Sleiman argued against linking Lebanon’s situation to regional developments and urged all parties to return to the National Dialogue table. “The upcoming months might hold major developments: there might be a political solution to the Syrian crisis and a breakthrough in the Arab-Iranian ties but there might also be a setback in the international situation and a possible military intervention in Syria,” he said. “Do we want to tie Lebanon's fate to regional developments? Do we lead the country to the unknown or resort to national wisdom and go back to dialogue?,” he added.
Hezbollah: Talking points
November 16, 2013/The Daily Star
The lines of communication between the rival March 14 and March 8 camps in Lebanon aren’t in good shape, but this doesn’t mean that dialogue in some form isn’t taking place.
Sayyed Hasan Nasrallah, the leader of Hezbollah, was busy this week reiterating his party’s stance on the issues of the day, earning robust responses by former Prime Minister Saad Hariri.
Nasrallah was particularly critical of the March 14 alliance and voiced the March 8 camp’s core stances on the formation of a new government and on the links between events in Lebanon and those in Syria, and Iran.
Hariri rejected Nasrallah’s reading of the situation and reminded the Hezbollah leader that the formation of a new government required an agreement on how to approach the Syria war, among other things, since the Baabda Declaration of neutrality on regional crises has been routinely violated by March 8 parties. Hezbollah’s arsenal is of course a related and divisive issue, and both sides know this. March 8 is demanding progress on the political front while March 14 also wants movement, in the executive and legislative branches of government, provided that certain criteria and guidelines are established first.
For now, the dialogue is being conducted largely by megaphone, but both sides know that in the end, they will sit down and thrash out the many items that divide them. Otherwise, Lebanon will be headed for the abyss.
Over roughly the last year, Hezbollah officials have changed the way they talk about the party’s involvement in the Syria war. After months of muted rhetoric and claims that Hezbollah had a limited, defensive role to protect Shiite shrines such as Sayyida Zeinab, people are now hearing more bellicose and triumphant language, as if the war has ended. A leading American magazine recently quoted a Hezbollah fighter as saying the Syrian regime would have fallen “in two hours” were it not for the party’s assistance. Buoyed by successes by Syrian government troops and their non-Syrian allies in the last few weeks, Hezbollah is now basking in the “glory” of seeing even more Syrian villages and towns destroyed as part of the regime’s scorched-earth policy. However things turn out, politicians will have to figure out how to coexist and make the country work. The only way this can happen is through serious, transparent dialogue, and not merely the restating of positions. Every day that is wasted means a weaker Lebanon, in terms of its political system, economy and social fabric.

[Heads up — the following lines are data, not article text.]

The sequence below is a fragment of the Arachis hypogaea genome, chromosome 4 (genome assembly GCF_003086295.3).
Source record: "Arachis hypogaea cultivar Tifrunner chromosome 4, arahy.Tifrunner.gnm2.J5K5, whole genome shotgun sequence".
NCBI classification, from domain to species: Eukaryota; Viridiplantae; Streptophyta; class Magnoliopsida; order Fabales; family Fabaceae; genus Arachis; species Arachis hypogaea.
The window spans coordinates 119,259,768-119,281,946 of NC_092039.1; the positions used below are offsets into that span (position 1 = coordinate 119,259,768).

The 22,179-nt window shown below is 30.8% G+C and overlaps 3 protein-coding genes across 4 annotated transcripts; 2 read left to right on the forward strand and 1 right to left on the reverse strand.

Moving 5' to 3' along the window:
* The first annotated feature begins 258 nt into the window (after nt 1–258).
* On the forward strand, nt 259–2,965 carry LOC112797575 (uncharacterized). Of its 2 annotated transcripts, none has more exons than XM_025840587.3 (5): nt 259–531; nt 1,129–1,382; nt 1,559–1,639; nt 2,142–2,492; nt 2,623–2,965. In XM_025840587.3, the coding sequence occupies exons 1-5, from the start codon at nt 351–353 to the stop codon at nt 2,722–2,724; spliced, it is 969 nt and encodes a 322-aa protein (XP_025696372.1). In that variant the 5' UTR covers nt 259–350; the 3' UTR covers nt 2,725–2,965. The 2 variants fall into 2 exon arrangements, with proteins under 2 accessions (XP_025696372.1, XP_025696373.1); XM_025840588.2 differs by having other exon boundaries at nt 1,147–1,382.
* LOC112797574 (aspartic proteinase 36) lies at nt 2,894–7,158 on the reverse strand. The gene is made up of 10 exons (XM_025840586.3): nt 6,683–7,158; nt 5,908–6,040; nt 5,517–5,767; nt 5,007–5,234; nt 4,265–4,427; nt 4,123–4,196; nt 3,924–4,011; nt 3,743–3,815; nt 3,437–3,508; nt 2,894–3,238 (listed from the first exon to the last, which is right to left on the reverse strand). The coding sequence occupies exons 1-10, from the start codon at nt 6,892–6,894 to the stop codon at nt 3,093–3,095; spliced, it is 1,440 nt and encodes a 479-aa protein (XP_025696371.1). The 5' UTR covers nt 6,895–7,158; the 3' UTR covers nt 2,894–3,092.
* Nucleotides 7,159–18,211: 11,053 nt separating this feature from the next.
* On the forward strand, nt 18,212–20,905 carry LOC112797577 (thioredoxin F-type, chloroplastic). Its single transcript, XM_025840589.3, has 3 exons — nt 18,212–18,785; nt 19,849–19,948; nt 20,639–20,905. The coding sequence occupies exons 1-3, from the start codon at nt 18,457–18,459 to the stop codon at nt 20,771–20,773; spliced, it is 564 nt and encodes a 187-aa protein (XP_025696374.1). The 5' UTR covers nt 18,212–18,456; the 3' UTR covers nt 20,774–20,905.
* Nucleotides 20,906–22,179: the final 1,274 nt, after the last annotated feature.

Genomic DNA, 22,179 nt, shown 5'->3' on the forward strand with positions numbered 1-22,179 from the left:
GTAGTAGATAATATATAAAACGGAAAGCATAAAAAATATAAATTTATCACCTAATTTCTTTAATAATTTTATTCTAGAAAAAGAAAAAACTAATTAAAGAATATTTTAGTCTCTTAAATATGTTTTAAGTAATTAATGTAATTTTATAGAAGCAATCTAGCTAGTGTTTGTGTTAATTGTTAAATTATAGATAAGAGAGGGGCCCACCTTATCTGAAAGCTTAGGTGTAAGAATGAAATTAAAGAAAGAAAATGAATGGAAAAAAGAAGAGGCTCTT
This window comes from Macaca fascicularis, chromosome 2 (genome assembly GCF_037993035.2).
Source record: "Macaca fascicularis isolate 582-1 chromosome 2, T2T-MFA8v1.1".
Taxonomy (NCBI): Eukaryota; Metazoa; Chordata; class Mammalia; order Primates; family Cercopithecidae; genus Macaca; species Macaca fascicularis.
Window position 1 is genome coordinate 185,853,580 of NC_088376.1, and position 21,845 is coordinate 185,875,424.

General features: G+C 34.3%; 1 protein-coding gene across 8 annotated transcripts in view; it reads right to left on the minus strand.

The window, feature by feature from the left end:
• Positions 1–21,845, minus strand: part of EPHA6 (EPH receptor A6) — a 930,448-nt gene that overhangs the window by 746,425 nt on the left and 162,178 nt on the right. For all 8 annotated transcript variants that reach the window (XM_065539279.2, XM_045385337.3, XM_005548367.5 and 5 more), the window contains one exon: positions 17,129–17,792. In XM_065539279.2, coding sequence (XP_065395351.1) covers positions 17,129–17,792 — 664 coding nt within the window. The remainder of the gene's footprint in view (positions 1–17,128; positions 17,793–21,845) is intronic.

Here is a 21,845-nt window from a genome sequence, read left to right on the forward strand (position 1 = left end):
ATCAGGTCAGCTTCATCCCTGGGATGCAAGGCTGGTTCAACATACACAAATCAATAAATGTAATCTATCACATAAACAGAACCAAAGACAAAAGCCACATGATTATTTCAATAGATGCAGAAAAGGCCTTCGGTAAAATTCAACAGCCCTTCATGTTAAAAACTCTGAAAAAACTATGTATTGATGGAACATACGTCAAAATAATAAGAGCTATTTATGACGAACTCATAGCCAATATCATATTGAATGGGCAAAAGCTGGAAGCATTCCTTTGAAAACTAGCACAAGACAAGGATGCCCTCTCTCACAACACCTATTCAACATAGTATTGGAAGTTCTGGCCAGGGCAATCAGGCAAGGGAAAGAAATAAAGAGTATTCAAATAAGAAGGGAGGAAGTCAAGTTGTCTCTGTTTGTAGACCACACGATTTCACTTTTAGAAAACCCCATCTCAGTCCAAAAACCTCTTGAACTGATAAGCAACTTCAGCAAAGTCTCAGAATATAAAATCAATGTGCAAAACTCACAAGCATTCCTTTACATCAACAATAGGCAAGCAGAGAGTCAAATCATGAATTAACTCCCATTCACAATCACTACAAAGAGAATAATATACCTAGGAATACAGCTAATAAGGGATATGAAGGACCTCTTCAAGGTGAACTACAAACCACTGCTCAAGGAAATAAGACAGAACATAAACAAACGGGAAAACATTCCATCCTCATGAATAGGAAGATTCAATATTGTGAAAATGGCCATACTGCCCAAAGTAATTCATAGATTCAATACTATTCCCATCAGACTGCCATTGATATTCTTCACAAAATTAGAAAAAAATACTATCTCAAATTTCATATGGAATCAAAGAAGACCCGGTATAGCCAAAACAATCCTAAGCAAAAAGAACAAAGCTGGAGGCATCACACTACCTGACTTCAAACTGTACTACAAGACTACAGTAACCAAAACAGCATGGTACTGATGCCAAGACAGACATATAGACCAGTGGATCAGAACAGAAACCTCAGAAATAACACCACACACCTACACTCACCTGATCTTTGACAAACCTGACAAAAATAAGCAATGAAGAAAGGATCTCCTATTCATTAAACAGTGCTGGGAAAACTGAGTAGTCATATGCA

Next week Lebanon will celebrate Independence Day, and while it’s too soon to expect any dramatic change in the political stalemate this year, perhaps by 2014 the two sides will finally be able to sit down with each other and come up with homemade solutions to the country’s many problems.
Hezbollah’s strengths create weaknesses
November 16, 2013/By Rami G. Khouri/The Daily Star
Hezbollah Secretary-General Sayyed Hassan Nasrallah’s two speeches in Beirut earlier this week before large crowds of Lebanese Shiites commemorating Ashoura did not break any new ground in domestic or regional affairs, but they did clarify trends that have been developing in recent years. Most of these trends continue the trajectory of Hezbollah’s political situation of the last decade, which comprises impressive, but contradictory and challenging, realities that seem to be accelerating.
Without judging Hezbollah’s cultural or political ideology, I continue to see the party as the greatest success story of the modern Arab world in political and organizational terms. Its impressive feat is how, since its inception during the 1980s, it has transformed the core of the Lebanese Shiite community from the subjugated and abused third-class condition of many decades into the most powerful group in the country, and perhaps the strongest non-governmental party, social force and military unit in the entire Arab world.
This strength, however, may also be its weakness, because it has generated intense opposition from many Lebanese, Arab and international quarters. This opposition has grown steadily since Hezbollah’s zenith in 2000, when it forced Israel to withdraw from south Lebanon, reaching the point where many Lebanese who dislike its various political, ideological, cultural and Iranian-linked identity dimensions not only openly criticize it politically, but also mock it culturally. Hezbollah says it does not care about such criticism and will continue along its chosen path of resistance.